"Charlotte (Fox) had survived so much up high," her friend wrote in a tribute, "it was stunning and profoundly sad that she died ... in a household accident."

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Charlotte Fox’s eyes were frozen behind her contact lenses. The snow had begun falling as Fox and her fellow climbers descended from the top of the world, the peak of Mount Everest, where she could see for 100 miles in every direction.

But now, trapped in the middle of a blizzard with the force of a hurricane, in temperatures somewhere south of 40 below, she couldn’t see anything. She was out of oxygen. Her feet were numb with frostbite. No longer able to stay moving, she scrunched herself into the fetal position, huddled with her climbing mates in the ice and snow, and waited for it all to end.

“I didn’t see how we were going to get out of it alive,” Fox told Jon Krakauer in his book “Into Thin Air,” which recounted the infamous 1996 blizzard that stranded climbers for one freezing night, leaving eight dead. “The cold was so painful, I didn’t think I could endure it anymore. I just curled up in a ball and hoped death would come quickly.”

Instead, she would survive through the night and live 22 more years to scale countless mountains around the world. The experience on Mount Everest the night of May 10, 1996, may have made Fox and her fellow climbers celebrities for a time, but for Fox it was but a rung on the ladder in a life of great heights.

That’s why, when she died last week at home in Telluride, Colorado, from an apparent fall from the top of her stairs, her friends were in disbelief. She had just turned 61. Her birthday was May 10.

“Charlotte had survived so much up high,” her friend Alison Osius wrote in a tribute for Rock And Ice magazine this week, “it was stunning and profoundly sad that she died that evening of May 24 in a household accident.”

Fox, who grew up in North Carolina, spent most of her life at high altitudes, working as a ski patroller in Colorado for 30 years, Osius wrote. When she reached the summit of Mount Everest in 1996, she became the first American woman to climb three mountains at altitudes of 8,000 meters (about 26,246 feet) or higher. She was the first American woman to summit the 8,000-meter Gasherbrum II, in Pakistan, in 1994 – which Fox once said in an interview with Rock and Ice was her greatest accomplishment – and then Cho Oyu in 1995.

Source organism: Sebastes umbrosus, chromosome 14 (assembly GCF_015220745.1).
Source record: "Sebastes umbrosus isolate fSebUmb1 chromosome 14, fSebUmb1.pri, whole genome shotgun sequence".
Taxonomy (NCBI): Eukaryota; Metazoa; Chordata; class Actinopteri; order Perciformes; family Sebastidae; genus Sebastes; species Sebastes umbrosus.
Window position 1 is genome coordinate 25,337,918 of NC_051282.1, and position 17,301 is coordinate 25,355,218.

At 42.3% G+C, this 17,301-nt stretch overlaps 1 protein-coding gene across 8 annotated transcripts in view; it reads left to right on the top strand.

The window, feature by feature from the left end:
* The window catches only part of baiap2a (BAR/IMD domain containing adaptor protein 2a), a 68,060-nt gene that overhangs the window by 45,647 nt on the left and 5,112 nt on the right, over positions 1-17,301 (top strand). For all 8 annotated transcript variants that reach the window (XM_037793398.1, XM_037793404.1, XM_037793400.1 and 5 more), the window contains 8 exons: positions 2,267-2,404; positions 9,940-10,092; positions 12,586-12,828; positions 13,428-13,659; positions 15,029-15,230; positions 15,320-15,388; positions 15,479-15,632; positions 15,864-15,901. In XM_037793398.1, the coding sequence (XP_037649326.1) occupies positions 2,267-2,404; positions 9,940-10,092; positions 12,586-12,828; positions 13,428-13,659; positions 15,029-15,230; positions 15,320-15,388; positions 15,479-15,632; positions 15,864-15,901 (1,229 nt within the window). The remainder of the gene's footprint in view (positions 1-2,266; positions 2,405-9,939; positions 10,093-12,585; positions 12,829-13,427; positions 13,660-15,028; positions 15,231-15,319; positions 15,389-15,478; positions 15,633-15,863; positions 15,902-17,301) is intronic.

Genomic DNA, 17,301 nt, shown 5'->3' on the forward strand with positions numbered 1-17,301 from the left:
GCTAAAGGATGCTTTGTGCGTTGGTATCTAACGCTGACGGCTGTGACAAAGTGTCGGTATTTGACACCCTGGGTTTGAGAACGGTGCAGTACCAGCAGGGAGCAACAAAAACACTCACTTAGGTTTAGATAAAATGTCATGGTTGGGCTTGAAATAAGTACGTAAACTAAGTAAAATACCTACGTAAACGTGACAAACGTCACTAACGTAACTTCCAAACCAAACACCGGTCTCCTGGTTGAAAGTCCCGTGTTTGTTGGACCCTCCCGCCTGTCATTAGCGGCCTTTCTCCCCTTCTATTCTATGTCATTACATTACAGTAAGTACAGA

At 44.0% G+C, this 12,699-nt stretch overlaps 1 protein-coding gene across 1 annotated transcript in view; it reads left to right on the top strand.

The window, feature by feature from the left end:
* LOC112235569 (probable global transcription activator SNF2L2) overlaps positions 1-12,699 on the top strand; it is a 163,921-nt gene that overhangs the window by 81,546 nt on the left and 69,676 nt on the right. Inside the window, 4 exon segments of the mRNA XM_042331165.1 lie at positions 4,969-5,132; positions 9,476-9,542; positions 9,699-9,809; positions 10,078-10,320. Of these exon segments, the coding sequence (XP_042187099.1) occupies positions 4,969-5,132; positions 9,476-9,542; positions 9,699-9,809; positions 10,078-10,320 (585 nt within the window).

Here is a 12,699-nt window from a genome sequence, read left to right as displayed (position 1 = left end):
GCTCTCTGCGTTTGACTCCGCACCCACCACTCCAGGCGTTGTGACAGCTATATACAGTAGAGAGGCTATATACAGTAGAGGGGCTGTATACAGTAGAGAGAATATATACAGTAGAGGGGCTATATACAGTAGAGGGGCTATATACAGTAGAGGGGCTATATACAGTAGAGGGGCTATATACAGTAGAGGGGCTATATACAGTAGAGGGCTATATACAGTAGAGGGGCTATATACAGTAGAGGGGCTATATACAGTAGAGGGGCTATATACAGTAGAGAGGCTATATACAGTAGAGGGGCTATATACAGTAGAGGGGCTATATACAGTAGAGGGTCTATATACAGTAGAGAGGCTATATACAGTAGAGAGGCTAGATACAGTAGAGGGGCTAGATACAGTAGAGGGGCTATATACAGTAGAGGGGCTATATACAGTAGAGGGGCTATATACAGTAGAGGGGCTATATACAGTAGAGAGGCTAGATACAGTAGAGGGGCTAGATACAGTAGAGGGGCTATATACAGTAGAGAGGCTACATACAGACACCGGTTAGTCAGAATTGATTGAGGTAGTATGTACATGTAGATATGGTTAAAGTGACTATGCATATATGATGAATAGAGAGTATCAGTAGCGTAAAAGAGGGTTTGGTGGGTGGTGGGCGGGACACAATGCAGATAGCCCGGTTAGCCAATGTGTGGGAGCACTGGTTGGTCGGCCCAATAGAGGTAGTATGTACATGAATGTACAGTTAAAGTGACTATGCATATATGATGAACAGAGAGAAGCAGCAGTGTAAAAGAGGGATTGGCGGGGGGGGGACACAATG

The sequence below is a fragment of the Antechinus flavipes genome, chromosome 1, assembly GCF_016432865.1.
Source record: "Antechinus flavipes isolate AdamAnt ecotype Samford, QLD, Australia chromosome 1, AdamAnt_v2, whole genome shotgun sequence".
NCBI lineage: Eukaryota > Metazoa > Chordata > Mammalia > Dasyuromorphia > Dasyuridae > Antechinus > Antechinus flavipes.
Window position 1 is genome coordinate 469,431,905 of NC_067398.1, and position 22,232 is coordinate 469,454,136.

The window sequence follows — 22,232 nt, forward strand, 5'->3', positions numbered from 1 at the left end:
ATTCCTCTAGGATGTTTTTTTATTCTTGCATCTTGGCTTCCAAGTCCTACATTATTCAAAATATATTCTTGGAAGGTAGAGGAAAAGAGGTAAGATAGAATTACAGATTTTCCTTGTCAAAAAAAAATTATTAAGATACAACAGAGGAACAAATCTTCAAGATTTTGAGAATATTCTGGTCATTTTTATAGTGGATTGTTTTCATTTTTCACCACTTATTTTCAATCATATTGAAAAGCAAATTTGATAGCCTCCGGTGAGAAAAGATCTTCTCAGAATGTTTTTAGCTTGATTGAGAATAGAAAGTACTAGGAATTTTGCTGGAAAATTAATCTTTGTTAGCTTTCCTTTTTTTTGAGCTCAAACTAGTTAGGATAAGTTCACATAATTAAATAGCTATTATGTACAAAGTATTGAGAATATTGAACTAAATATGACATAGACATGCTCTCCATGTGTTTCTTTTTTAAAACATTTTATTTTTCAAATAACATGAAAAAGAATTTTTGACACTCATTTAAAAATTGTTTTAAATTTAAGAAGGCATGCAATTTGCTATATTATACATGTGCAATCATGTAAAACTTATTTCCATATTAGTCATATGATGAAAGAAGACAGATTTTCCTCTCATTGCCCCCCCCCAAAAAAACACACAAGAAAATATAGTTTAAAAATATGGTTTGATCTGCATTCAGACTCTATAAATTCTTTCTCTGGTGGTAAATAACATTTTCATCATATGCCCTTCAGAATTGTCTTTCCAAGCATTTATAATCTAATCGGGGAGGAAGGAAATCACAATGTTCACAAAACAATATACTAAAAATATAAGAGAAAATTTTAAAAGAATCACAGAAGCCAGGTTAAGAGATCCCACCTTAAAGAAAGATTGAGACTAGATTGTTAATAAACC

In the two years before her death, she climbed two more 8,000-meter mountains, returning home May 3 from her last climb, of Baruntse, a 7,129-meter mountain.

Osius was supposed to be staying at her house the weekend of May 25. Fox had invited friends over for the popular “Mountainfilm” festival that weekend, and Osius had texted her before leaving if she wanted to go climbing. “Yes – ink me in my dear!” Fox wrote back to her.

The first friends, Kim Reynolds and Peter O’Neill arrived the evening Fox died. They had said goodbye to Fox before heading to different dinners, but when they returned, around 10:30 p.m., they found Fox at the foot of her steep, hardwood stairs, Reynolds told the Telluride Daily Planet.

“Finding her body was a very shocking and difficult thing,” Reynolds told the newspaper, but still, she said, “there was something profound about [the experience of] Fox’s death.”

“She gave me a gift when I arrived,” Reynolds said. “She recently had a birthday, and she told me, ‘I’m happy to be 61.’ . . . Those words, ‘I’m happy,’ might have gone right in and out of my ears if this hadn’t happened. . . . To be the last person with her, with my hands on her heart, and to remember those last words she said to me, I have to look at it as a privilege rather than a horror. . . . I got to send her off, with love.”

According to the Aspen Times, the coroner has not yet determined Fox’s cause of death, but said foul play is not suspected. According to Rock And Ice, she is survived by her mother, stepmother and stepbrother, among others. Her husband died in a paragliding accident in 2004, Rock And Ice reported.

Osius said it was one of several serious tragedies Fox endured over the years, including when a longtime boyfriend died in an avalanche in 1993, and, of course, the night on Everest. She never liked to talk about that night, Osius wrote, and always avoided doing interviews or films.

But Osius asked her once what was going through her head that night she was huddling in the snow, and Fox told her.

“I thought, Well, old girl, it’s been a good ride,” she said. “No regrets.”